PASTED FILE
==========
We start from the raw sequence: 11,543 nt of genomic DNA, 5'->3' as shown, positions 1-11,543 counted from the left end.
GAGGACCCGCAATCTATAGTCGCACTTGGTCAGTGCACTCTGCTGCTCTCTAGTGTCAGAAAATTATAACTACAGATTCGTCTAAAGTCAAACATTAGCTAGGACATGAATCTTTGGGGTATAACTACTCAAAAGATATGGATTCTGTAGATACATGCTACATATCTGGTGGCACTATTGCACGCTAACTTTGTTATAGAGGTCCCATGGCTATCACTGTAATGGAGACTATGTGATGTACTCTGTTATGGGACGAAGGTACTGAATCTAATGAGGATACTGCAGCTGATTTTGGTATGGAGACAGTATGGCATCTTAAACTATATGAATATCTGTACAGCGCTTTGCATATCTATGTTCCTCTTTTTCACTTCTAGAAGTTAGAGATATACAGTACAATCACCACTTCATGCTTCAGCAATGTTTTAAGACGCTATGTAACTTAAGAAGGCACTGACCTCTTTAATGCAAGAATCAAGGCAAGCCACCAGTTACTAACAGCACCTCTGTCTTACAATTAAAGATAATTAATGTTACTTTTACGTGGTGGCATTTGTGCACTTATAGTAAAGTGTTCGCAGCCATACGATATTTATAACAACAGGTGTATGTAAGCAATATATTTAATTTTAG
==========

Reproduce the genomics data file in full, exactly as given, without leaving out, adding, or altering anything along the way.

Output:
We start from the raw sequence: 11,543 nt of genomic DNA, 5'->3' as shown, positions 1-11,543 counted from the left end.
GAGGACCCGCAATCTATAGTCGCACTTGGTCAGTGCACTCTGCTGCTCTCTAGTGTCAGAAAATTATAACTACAGATTCGTCTAAAGTCAAACATTAGCTAGGACATGAATCTTTGGGGTATAACTACTCAAAAGATATGGATTCTGTAGATACATGCTACATATCTGGTGGCACTATTGCACGCTAACTTTGTTATAGAGGTCCCATGGCTATCACTGTAATGGAGACTATGTGATGTACTCTGTTATGGGACGAAGGTACTGAATCTAATGAGGATACTGCAGCTGATTTTGGTATGGAGACAGTATGGCATCTTAAACTATATGAATATCTGTACAGCGCTTTGCATATCTATGTTCCTCTTTTTCACTTCTAGAAGTTAGAGATATACAGTACAATCACCACTTCATGCTTCAGCAATGTTTTAAGACGCTATGTAACTTAAGAAGGCACTGACCTCTTTAATGCAAGAATCAAGGCAAGCCACCAGTTACTAACAGCACCTCTGTCTTACAATTAAAGATAATTAATGTTACTTTTACGTGGTGGCATTTGTGCACTTATAGTAAAGTGTTCGCAGCCATACGATATTTATAACAACAGGTGTATGTAAGCAATATATTTAATTTTAG